iStock
iStock

The Westphall Theory of a Unified TV Universe, Explained

iStock
iStock

When NBC’s hour-long hospital drama St. Elsewhere signed off after six seasons on May 25, 1988, more than a few viewers were saddened. Not necessarily because the series—which had earned 13 Emmy Awards during its run—was ending, but because producers opted for a highly unconventional finale. In the closing moments of the episode, a boy named Tommy Westphall (Chad Allen), the son of medical director Dr. Donald Westphall, was seen peering into a snow globe. Inside the globe was a tiny mock-up of St. Eligius, the medical center that was featured in the series. Behind him stood his father, who was sporting a construction worker’s wardrobe.

The implication was that Tommy—a character on the autism spectrum—had imagined the entire show, a fiction-within-the-fiction conceit that had angered viewers during the infamous “dream season” arc on Dallas five years earlier. (On that series, Bobby Ewing was brought back to life after his "death" turned out to be just a bad dream.)

“I expect a very mixed reaction,” Bruce Paltrow, one of the show's executive producers, told the Chicago Tribune in 1988. “I think some people will think it's extraordinary and existential and quintessential St. Elsewhere. I think other people will find it puzzling, odd, maybe unfulfilling in some way.”

More than puzzling, some people found it to be an actual puzzle. If the universe of St. Elsewhere was a figment of Tommy Westphall’s elaborate imagination, then wouldn’t other television characters who appeared in the show’s continuity exist only within Tommy's mind, as well? The doctors had visited the bar on Cheers in one St. Elsewhere episode; Cheers spawned Frasier, a character who appeared on Wings; John Munch, the detective from Homicide, had mingled with the St. Eligius crew, and he has appeared on shows ranging from The X-Files to The Wire, effectively making him the Patient Zero of what's become known as The Tommy Westphall Universe theory.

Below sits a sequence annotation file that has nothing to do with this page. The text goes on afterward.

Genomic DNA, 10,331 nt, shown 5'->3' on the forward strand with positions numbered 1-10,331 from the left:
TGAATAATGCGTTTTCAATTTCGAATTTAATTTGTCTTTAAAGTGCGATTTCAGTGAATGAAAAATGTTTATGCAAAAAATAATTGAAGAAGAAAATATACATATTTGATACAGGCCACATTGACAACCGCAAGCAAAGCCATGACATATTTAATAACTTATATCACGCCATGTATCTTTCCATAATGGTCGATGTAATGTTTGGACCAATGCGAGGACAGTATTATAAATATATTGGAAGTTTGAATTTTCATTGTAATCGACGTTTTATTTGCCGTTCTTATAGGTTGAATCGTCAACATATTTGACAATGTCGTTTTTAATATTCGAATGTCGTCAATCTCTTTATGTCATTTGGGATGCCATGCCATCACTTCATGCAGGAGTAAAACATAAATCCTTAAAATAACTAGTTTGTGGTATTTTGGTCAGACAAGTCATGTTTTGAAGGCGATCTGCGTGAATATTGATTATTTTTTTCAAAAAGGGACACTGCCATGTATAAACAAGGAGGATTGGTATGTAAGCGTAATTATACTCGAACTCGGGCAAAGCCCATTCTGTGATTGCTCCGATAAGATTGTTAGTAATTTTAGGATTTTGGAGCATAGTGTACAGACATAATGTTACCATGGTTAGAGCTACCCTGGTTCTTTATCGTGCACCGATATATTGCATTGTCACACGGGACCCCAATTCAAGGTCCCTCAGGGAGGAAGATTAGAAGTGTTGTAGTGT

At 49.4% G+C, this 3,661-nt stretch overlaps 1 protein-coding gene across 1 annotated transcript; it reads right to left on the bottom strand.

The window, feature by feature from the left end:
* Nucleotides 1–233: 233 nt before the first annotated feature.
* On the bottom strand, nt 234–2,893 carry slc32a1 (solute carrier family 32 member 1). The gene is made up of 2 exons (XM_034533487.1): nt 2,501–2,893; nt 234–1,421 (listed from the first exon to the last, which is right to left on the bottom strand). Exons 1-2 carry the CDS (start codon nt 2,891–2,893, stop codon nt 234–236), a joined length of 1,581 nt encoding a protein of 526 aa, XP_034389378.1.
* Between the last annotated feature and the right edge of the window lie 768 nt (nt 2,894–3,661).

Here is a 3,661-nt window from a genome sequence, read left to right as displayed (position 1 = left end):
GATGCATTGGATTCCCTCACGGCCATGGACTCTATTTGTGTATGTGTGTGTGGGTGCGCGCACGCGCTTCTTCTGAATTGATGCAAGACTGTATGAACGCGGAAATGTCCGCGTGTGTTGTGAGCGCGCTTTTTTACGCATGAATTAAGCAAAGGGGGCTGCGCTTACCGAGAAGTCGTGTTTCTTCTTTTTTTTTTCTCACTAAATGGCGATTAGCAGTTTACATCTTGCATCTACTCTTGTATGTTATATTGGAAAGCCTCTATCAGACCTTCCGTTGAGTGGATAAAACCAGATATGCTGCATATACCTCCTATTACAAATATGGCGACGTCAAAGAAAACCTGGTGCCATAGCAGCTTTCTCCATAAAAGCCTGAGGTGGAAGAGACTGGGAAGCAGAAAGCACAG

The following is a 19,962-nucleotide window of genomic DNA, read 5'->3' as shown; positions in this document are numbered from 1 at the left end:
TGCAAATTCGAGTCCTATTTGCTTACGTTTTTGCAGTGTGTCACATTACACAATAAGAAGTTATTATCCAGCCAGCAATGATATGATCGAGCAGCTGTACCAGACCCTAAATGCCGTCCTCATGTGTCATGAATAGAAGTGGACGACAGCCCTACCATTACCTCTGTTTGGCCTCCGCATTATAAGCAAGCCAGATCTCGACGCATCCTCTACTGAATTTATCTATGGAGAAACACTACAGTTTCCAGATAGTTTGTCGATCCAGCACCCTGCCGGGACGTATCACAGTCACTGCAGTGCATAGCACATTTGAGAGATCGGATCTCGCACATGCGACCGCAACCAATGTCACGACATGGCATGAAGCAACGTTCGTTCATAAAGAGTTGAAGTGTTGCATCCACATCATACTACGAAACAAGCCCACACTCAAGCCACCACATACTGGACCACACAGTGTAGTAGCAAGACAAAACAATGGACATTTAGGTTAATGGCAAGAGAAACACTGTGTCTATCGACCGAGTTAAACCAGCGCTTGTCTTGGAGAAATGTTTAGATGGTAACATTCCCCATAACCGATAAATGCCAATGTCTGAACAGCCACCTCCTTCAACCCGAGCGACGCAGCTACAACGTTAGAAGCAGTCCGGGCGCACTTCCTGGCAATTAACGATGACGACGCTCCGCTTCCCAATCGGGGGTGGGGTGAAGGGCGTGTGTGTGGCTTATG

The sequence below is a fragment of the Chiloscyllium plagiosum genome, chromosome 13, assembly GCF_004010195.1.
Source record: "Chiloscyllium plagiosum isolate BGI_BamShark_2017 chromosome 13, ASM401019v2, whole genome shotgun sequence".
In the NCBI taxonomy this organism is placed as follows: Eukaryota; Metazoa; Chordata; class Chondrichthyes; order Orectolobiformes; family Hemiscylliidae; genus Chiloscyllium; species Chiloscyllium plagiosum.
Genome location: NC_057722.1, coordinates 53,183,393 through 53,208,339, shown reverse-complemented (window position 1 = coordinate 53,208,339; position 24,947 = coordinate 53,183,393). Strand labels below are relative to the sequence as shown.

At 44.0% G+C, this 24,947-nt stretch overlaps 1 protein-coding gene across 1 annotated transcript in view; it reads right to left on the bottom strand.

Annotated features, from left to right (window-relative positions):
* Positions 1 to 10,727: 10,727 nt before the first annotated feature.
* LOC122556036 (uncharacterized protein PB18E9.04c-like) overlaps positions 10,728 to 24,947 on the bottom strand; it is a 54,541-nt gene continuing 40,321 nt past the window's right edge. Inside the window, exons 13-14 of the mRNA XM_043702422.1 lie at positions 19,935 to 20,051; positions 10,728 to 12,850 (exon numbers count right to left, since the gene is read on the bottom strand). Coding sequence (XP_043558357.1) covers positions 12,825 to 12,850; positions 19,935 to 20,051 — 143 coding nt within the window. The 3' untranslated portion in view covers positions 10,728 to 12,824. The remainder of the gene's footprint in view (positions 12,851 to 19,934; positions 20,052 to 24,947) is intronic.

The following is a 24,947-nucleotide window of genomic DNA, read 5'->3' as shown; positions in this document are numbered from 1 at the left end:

As of this writing, 441 shows can be tied to St. Elsewhere with varying degrees of separation, ranging from I Love Lucy to The Flash. If the theory holds, then a large chunk of television is the direct result of one child’s formidable imagination.

Chad Allen in 'St. Elsewhere'

St Elsewhere Full Episodes, YouTube

Erasing the fiction of an entire medium is not what Tom Fontana had planned. One of the producers on St. Elsewhere, he was openly hostile toward any idea of a reunion special down the line and insisted that the series finale should be definitive.

Fontana’s favored conclusion was a literal apocalypse, where the staff of St. Eligius would be standing by in the year 2013 while a toxic gas cloud passed over, the result of a corporate war between foreign factions. When NBC refused to finance their ambitious plan, the idea for the snow globe was hatched. (Quizzed by IndieWire in 2012 as to who exactly came up with the idea, neither Fontana nor co-writers Channing Gibson or John Tinker could remember.)

Fontana did, however, recall that half of the viewer mail retrieved after the finale was positive, while the other half made loose reference to a desire to “burn [the studio lot] to the ground."

Fontana went on to create Homicide: Life on the Street and HBO’s groundbreaking prison drama Oz. Those two impressive achievements would have likely relegated the bizarre ending of St. Elsewhere to a trivial mention in Fontana’s biography, if not for the curiosity of a playwright named Keith Gow.